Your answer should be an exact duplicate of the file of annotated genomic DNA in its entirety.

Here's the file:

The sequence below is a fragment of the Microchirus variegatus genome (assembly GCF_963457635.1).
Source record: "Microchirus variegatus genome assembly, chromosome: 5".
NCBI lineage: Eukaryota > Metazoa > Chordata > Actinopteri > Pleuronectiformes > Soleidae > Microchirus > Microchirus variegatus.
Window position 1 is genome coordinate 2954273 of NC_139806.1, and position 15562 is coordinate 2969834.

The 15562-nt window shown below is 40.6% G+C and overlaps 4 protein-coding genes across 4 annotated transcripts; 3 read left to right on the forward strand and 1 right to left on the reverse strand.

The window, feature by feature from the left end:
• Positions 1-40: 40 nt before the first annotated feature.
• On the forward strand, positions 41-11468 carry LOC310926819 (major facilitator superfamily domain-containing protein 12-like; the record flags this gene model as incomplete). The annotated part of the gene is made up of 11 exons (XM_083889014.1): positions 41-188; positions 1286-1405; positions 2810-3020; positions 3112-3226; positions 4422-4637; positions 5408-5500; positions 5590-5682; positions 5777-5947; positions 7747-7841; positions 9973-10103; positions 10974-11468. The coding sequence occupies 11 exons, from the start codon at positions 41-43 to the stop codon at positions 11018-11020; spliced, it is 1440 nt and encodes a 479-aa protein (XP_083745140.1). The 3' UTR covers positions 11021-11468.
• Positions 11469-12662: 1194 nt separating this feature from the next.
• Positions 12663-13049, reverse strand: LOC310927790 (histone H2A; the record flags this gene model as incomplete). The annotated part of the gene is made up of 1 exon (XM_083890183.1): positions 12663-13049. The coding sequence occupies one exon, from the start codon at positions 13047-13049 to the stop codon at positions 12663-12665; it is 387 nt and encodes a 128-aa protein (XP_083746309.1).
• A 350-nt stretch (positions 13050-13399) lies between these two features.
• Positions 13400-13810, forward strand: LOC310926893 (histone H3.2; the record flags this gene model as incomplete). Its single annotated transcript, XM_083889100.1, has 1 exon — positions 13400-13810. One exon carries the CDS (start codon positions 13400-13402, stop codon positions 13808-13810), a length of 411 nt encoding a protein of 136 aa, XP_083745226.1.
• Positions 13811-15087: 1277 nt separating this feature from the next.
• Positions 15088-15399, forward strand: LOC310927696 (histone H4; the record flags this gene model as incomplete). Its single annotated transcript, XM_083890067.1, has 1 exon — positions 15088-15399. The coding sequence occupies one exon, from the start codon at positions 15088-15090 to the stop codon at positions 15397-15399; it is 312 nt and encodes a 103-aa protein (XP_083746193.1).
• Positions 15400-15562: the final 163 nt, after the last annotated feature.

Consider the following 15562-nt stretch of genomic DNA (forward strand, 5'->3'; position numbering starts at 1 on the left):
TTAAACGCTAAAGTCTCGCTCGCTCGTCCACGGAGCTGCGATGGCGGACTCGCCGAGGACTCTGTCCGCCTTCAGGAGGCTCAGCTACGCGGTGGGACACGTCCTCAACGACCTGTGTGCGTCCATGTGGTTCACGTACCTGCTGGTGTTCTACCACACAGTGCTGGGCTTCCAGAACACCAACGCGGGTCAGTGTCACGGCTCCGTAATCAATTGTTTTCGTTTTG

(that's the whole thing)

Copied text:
The sequence below is a fragment of the Microchirus variegatus genome (assembly GCF_963457635.1).
Source record: "Microchirus variegatus genome assembly, chromosome: 5".
NCBI lineage: Eukaryota > Metazoa > Chordata > Actinopteri > Pleuronectiformes > Soleidae > Microchirus > Microchirus variegatus.
Window position 1 is genome coordinate 2954273 of NC_139806.1, and position 15562 is coordinate 2969834.

The 15562-nt window shown below is 40.6% G+C and overlaps 4 protein-coding genes across 4 annotated transcripts; 3 read left to right on the forward strand and 1 right to left on the reverse strand.

The window, feature by feature from the left end:
• Positions 1-40: 40 nt before the first annotated feature.
• On the forward strand, positions 41-11468 carry LOC310926819 (major facilitator superfamily domain-containing protein 12-like; the record flags this gene model as incomplete). The annotated part of the gene is made up of 11 exons (XM_083889014.1): positions 41-188; positions 1286-1405; positions 2810-3020; positions 3112-3226; positions 4422-4637; positions 5408-5500; positions 5590-5682; positions 5777-5947; positions 7747-7841; positions 9973-10103; positions 10974-11468. The coding sequence occupies 11 exons, from the start codon at positions 41-43 to the stop codon at positions 11018-11020; spliced, it is 1440 nt and encodes a 479-aa protein (XP_083745140.1). The 3' UTR covers positions 11021-11468.
• Positions 11469-12662: 1194 nt separating this feature from the next.
• Positions 12663-13049, reverse strand: LOC310927790 (histone H2A; the record flags this gene model as incomplete). The annotated part of the gene is made up of 1 exon (XM_083890183.1): positions 12663-13049. The coding sequence occupies one exon, from the start codon at positions 13047-13049 to the stop codon at positions 12663-12665; it is 387 nt and encodes a 128-aa protein (XP_083746309.1).
• A 350-nt stretch (positions 13050-13399) lies between these two features.
• Positions 13400-13810, forward strand: LOC310926893 (histone H3.2; the record flags this gene model as incomplete). Its single annotated transcript, XM_083889100.1, has 1 exon — positions 13400-13810. One exon carries the CDS (start codon positions 13400-13402, stop codon positions 13808-13810), a length of 411 nt encoding a protein of 136 aa, XP_083745226.1.
• Positions 13811-15087: 1277 nt separating this feature from the next.
• Positions 15088-15399, forward strand: LOC310927696 (histone H4; the record flags this gene model as incomplete). Its single annotated transcript, XM_083890067.1, has 1 exon — positions 15088-15399. The coding sequence occupies one exon, from the start codon at positions 15088-15090 to the stop codon at positions 15397-15399; it is 312 nt and encodes a 103-aa protein (XP_083746193.1).
• Positions 15400-15562: the final 163 nt, after the last annotated feature.

Consider the following 15562-nt stretch of genomic DNA (forward strand, 5'->3'; position numbering starts at 1 on the left):
TTAAACGCTAAAGTCTCGCTCGCTCGTCCACGGAGCTGCGATGGCGGACTCGCCGAGGACTCTGTCCGCCTTCAGGAGGCTCAGCTACGCGGTGGGACACGTCCTCAACGACCTGTGTGCGTCCATGTGGTTCACGTACCTGCTGGTGTTCTACCACACAGTGCTGGGCTTCCAGAACACCAACGCGGGTCAGTGTCACGGCTCCGTAATCAATTGTTTTCGTTTTG